Editor-in-chief Erin McCarthy is one of those people who, in the course of a random conversation, will suddenly come up with a story idea that is equal parts bizarre and compelling. See: 20 Heads That Changed History. I don't remember the exact details surrounding what led to this idea, but the execution of it (no pun intended, Marie Antoinette and Louis XVI) is the very definition of what Mental Floss is all about. —JMW

23. Raising Hell: How Iron Maiden Mounted the Bloodiest Heavy Metal Concert Ever

As someone who grew up on "The Number of the Beast" and has seen Iron Maiden perform live, I was instantly sucked into Jake Rossen's story about their 1993 London concert and the shenanigans that ensued. It was fascinating to learn how the "party in hell" concept came together, and the fact that Bruce Dickinson's "severed head" is still floating around somewhere is hilarious to think about. —SM

24. 13 of the Cringiest Public Gaffes and Blunders

Editor Jay Serafino served up an end-of-the-year story on some of the most embarrassing public gaffes that actually made me laugh (and cringe) out loud. Hearing Dan Quayle's own words on how the infamous "potatoe" incident marred a political career he spent decades building is actually kind of heartbreaking, and listening to Howard Dean whoop it up after rattling off every state he could think to conquer makes me want to hide under the covers. The videos of each of these incident, with each tale retold in Jay's deadpan style, had me truly laughing out loud. —JMW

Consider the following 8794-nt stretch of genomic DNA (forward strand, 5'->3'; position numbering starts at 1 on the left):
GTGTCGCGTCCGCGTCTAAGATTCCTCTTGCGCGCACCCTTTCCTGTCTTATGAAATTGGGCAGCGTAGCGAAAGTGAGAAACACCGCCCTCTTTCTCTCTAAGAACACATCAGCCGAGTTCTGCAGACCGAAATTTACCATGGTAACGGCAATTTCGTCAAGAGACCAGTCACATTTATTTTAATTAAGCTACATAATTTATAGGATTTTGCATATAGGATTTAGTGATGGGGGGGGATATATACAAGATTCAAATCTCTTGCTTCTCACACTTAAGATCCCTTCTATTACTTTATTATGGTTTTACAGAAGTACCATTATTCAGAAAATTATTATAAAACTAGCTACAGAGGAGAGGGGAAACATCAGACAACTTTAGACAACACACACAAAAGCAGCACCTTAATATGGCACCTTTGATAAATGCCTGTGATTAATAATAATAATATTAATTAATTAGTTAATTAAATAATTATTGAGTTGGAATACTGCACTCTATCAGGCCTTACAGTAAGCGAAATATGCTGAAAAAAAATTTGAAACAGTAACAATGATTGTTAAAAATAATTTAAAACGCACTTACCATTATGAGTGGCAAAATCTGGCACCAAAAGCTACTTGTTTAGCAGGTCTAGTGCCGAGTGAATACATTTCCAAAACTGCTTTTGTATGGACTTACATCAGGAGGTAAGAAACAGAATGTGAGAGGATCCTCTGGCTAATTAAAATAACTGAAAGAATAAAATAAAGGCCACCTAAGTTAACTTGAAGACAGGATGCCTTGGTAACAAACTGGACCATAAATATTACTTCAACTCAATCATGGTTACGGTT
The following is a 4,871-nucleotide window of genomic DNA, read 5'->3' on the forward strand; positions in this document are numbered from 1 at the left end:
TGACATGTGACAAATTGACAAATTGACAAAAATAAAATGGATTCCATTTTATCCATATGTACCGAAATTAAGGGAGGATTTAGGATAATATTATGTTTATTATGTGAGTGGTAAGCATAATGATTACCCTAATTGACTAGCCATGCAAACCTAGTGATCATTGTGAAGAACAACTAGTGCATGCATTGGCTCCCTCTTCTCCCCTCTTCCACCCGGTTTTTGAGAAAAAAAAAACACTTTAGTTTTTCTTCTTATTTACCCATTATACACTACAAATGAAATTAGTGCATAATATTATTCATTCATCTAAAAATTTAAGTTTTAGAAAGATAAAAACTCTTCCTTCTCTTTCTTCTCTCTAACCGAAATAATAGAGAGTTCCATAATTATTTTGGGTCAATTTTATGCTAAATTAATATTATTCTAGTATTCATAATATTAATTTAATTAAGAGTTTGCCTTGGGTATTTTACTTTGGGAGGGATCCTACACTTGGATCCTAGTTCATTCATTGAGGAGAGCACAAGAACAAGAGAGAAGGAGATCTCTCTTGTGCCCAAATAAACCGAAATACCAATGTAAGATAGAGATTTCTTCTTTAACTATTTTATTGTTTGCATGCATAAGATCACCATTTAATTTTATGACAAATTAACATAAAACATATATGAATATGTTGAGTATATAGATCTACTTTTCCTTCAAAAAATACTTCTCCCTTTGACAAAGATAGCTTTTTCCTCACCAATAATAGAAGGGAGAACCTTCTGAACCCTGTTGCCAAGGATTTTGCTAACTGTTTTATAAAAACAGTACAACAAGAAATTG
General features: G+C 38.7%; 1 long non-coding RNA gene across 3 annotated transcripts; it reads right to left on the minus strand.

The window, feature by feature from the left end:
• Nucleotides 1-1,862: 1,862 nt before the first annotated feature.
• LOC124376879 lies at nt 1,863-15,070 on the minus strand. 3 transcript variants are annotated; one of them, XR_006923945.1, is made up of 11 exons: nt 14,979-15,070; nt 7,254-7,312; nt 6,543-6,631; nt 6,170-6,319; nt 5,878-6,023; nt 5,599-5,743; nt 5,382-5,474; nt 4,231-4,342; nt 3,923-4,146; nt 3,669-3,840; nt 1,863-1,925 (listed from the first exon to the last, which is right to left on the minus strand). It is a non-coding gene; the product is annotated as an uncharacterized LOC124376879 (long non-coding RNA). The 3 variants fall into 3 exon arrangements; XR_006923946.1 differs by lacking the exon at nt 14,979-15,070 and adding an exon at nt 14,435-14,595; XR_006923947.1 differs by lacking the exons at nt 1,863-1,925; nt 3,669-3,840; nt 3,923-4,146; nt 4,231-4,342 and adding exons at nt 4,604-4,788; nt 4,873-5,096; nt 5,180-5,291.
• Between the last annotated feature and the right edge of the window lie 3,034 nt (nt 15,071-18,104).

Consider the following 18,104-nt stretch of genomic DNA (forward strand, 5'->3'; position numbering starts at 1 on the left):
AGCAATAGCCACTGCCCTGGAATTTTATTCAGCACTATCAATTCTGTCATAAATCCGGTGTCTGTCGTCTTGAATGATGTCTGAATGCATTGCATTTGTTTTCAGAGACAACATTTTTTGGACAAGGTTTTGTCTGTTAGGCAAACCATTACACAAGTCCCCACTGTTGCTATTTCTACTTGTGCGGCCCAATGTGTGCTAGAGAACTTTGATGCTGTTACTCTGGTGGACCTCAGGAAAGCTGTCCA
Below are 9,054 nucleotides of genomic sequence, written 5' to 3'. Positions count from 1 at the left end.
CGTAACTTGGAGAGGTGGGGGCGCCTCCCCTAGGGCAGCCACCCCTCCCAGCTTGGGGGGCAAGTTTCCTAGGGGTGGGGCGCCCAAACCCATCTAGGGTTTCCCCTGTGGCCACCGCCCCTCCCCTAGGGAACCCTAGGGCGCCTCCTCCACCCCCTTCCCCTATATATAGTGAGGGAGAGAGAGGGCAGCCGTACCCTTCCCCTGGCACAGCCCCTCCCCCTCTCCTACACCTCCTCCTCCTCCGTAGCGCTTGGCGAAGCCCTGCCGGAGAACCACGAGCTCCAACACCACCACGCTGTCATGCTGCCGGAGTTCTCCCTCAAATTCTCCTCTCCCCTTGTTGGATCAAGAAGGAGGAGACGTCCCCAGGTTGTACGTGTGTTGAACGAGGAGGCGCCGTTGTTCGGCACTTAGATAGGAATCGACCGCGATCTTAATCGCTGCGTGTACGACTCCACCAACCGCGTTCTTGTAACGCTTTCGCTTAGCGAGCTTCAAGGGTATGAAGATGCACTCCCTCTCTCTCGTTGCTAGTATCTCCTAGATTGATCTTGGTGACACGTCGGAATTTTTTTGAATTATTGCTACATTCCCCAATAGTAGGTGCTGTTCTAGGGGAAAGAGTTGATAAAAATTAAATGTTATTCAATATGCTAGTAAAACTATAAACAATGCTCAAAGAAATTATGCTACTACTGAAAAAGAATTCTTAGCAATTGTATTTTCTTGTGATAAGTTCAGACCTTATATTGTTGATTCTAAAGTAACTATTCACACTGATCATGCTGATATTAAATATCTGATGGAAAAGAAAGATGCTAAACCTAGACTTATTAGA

25. Fowl Play: The Mystery Surrounding Fabio's Fatal Goose-to-Face Collision

Jake Rossen's piece on Fabio’s infamous dead goose-to-the-face-on-a-rollercoaster incident is, to me, investigative journalism at its finest. But it was this line in particular that took me out: “a 10-pound goose suddenly materialized in front of Fabio’s face, bloodying him and then expiring as a result of the midair collision.“ RIP goose. —Angela Trotti, Social Media Editor

26. Threads: The 1984 Made-for-TV Movie That Shocked BBC Viewers

Rita May and David Brierly star in Threads (1984).
Rita May and David Brierly star in Threads (1984). / Allstar Picture Library Ltd. / Alamy Stock Photo

While I have very distinct memories of The Day After, the made-for-TV nuclear holocaust miniseries that had all of America talking, and terrified, back in the day, I had never heard of Threads—a similarly themed BBC TV movie that scared the hell out of England one year later. Jake Rossen's story changed all that, and led me to discover that this huge piece of pop culture history had been streaming right under my nose for years. —JMW

27. Cone of Silence: The Glasgow Ice Cream Wars of the 1980s

“Joe Steele wanted to proclaim his innocence any way he could. For him, that meant Supergluing himself to the gates of Buckingham Palace.” It’s impossible to read those first two sentences without committing yourself to reading the rest of the article. Who is Joe Steele? What was he accused of? What happens if you Superglue yourself to the gates of Buckingham Palace? What does any of this have to do with ice cream? —EG

28. A Hefty History of Fat Bear Week